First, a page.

The second study, which was published Cell Host & Microbe late last month, tested antibody levels in serum from 48 health-care professionals after their second mRNA vaccine dose and from 19 after their third mRNA vaccine doses, as well as 31 COVID-19 patients hospitalized during the omicron surge.
“For two vaccine doses, health-care workers had very weak neutralizing antibody concentrations against the omicron variants, but after the booster it evened out,” Evans said. “The neutralizing antibody levels were still lower against omicron compared to the parental virus, but much more comparable across variants and much higher. So, the booster provides much stronger protection and much broader protection.”
Patients with delta or omicron infection were similarly protected against their respective infectious variants, and a vaccine dose on top of infection improved protection, a summary of the study detailed. Among all of the health care professionals and infected patients studied, people who had received three vaccine doses had the broadest and strongest antibody protection overall.
The researchers conducted the cell-culture studies using pseudoviruses––a non-infectious viral core decorated with different SARS-CoV-2 spike proteins on the surface structured to match known mutations, the summary continued.
The method used to detect neutralizing antibodies in the blood samples accounted for the varying concentrations of antibodies produced by individuals.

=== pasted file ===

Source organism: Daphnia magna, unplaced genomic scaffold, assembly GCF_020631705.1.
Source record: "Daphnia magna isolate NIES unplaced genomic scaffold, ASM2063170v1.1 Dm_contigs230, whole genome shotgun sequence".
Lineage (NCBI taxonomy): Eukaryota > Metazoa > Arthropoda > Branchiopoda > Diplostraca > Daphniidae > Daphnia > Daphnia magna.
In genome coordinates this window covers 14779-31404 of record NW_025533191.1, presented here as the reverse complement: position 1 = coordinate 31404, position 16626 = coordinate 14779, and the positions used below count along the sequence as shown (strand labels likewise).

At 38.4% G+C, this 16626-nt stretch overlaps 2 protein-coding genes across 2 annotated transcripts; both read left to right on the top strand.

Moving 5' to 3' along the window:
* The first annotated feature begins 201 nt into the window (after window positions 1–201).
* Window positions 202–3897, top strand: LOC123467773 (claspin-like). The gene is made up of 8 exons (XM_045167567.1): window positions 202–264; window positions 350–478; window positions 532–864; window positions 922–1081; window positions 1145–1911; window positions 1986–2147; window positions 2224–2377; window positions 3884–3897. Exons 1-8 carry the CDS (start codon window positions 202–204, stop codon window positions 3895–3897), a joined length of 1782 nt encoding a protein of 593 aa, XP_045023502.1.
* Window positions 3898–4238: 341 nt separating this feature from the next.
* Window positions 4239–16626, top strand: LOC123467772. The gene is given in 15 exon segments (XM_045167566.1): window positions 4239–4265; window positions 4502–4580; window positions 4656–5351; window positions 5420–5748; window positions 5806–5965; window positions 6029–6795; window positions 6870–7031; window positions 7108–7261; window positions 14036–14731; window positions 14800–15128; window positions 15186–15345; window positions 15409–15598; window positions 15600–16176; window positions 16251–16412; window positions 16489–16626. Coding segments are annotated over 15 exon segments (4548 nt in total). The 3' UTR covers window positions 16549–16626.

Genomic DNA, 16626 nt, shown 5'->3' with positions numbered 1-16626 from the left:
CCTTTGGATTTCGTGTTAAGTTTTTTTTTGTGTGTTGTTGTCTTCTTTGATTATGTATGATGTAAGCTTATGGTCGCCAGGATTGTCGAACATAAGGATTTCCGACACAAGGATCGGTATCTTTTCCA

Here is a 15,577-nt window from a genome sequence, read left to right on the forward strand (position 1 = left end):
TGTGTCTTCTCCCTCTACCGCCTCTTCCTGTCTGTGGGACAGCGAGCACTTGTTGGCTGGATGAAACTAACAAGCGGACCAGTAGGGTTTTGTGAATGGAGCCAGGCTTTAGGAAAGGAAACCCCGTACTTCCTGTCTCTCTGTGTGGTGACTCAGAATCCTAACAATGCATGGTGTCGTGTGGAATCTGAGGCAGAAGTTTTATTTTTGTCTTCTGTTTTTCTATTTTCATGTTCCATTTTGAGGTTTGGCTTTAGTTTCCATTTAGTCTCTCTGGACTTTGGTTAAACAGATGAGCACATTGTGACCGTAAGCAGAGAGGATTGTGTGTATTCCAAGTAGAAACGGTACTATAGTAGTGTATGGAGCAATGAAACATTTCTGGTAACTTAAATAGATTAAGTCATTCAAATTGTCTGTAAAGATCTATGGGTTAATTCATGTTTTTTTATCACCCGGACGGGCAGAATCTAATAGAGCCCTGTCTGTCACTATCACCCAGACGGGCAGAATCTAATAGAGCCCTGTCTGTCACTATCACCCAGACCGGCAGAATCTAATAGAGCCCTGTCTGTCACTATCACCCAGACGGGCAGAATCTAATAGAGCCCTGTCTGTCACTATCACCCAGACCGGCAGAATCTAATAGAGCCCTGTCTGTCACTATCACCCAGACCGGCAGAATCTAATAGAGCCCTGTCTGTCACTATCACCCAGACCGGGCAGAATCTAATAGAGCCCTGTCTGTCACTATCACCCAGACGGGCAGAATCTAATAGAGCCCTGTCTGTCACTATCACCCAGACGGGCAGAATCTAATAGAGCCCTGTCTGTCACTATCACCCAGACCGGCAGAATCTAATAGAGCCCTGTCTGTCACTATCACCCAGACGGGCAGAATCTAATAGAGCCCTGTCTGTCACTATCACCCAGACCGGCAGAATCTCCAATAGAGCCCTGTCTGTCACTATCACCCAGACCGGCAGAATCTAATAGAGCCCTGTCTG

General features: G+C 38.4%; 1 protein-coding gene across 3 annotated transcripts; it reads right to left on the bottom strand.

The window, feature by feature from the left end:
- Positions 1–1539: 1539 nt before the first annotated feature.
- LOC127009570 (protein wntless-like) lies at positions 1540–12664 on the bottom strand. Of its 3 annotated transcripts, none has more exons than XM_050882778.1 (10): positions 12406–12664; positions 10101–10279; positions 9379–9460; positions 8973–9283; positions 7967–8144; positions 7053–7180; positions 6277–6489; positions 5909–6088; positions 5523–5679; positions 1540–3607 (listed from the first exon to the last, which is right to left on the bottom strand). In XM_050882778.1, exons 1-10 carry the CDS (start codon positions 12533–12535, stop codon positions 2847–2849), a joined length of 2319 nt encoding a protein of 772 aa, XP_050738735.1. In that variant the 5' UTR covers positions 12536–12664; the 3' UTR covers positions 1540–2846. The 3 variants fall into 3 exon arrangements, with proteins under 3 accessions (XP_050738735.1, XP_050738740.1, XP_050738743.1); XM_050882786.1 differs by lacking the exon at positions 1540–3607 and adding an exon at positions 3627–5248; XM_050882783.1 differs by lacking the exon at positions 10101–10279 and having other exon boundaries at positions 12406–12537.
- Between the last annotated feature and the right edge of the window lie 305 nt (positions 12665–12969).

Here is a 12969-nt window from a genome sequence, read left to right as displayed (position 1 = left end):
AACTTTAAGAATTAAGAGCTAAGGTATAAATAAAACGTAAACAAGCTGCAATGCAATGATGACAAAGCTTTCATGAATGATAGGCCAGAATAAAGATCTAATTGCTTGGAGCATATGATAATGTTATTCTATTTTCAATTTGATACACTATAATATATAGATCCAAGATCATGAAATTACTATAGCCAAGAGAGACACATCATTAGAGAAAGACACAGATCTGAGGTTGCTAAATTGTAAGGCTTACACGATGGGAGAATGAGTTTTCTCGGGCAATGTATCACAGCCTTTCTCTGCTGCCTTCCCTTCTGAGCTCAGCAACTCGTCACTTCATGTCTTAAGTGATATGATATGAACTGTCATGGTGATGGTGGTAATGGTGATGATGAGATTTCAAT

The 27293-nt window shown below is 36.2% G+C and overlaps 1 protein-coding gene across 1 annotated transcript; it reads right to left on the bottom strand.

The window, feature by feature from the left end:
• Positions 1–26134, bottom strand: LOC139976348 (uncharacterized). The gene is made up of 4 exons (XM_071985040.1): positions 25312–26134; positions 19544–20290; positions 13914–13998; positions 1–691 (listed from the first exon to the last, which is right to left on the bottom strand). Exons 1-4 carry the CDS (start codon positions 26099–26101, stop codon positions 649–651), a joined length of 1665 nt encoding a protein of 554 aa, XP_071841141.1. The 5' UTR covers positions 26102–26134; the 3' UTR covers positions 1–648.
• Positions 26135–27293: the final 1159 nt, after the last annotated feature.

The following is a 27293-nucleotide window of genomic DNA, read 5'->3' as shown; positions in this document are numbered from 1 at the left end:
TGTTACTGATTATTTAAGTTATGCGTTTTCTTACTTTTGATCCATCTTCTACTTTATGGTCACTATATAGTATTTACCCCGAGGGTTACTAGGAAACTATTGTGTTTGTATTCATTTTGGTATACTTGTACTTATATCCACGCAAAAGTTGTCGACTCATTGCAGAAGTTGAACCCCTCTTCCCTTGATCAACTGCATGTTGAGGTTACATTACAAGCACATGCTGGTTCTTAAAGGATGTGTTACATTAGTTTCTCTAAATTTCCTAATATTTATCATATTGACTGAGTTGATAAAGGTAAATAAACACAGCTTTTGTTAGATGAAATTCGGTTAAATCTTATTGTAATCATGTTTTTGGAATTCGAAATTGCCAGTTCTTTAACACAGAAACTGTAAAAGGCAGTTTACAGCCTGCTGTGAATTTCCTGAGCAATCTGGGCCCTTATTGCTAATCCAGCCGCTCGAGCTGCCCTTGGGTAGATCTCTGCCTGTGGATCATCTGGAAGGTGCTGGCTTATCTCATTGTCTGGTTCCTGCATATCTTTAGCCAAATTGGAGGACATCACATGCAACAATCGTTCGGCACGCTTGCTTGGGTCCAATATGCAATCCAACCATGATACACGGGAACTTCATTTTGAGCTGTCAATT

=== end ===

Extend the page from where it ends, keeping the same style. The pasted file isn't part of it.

Researchers have completed additional tests of neutralizing antibody responses to the omicron sublineages that are growing in dominance among newly reported cases.
The subsequent research has demonstrated that a booster provides sufficient antibody concentrations against the three additional omicron subvariants, though to a lower extent than protection seen for BA.1 and BA.2.
Also, previous omicron infection did not offer effective antibody protection against these variants, researchers said.
“The virus is evolving, which is typical for all RNA viruses, and what we have seen is not surprising at all,” Liu said. “Especially when we have lots of variants in the population, anything can happen, including recombination between them. That’s why we still need to be very cautious. The best preparation is to get the second booster.”
The work was supported by anonymous donor funds, grants from the National Institutes of Health, the National Center for Advancing Translational Sciences, the Glenn Barber Fellowship from Ohio State’s College of Veterinary Medicine, the National Cancer Institute and the Robert J. Anthony Fund for Cardiovascular Research. Liu also acknowledged the generosity of the health professionals and patients who participated in the studies.
Additional co-authors on both papers include Cong Zeng, Panke Qu and Yi-Min Zheng of the Center for Retrovirus Research; Linda Saif of Ohio State’s Center for Food Animal Health; and Claire Carlin, Joseph Bednash, Gerard Lozanski, Rama Mallampalli, Eugene Oltz, Peter Mohler and Richard Gumina of Ohio State’s College of Medicine.
Virus researchers Julia Faraone, Xue Zou and Kai Xu of Ohio State and Tongqing Zhou of the NIH were co-authors on the Cell Host & Microbe paper and the preprint.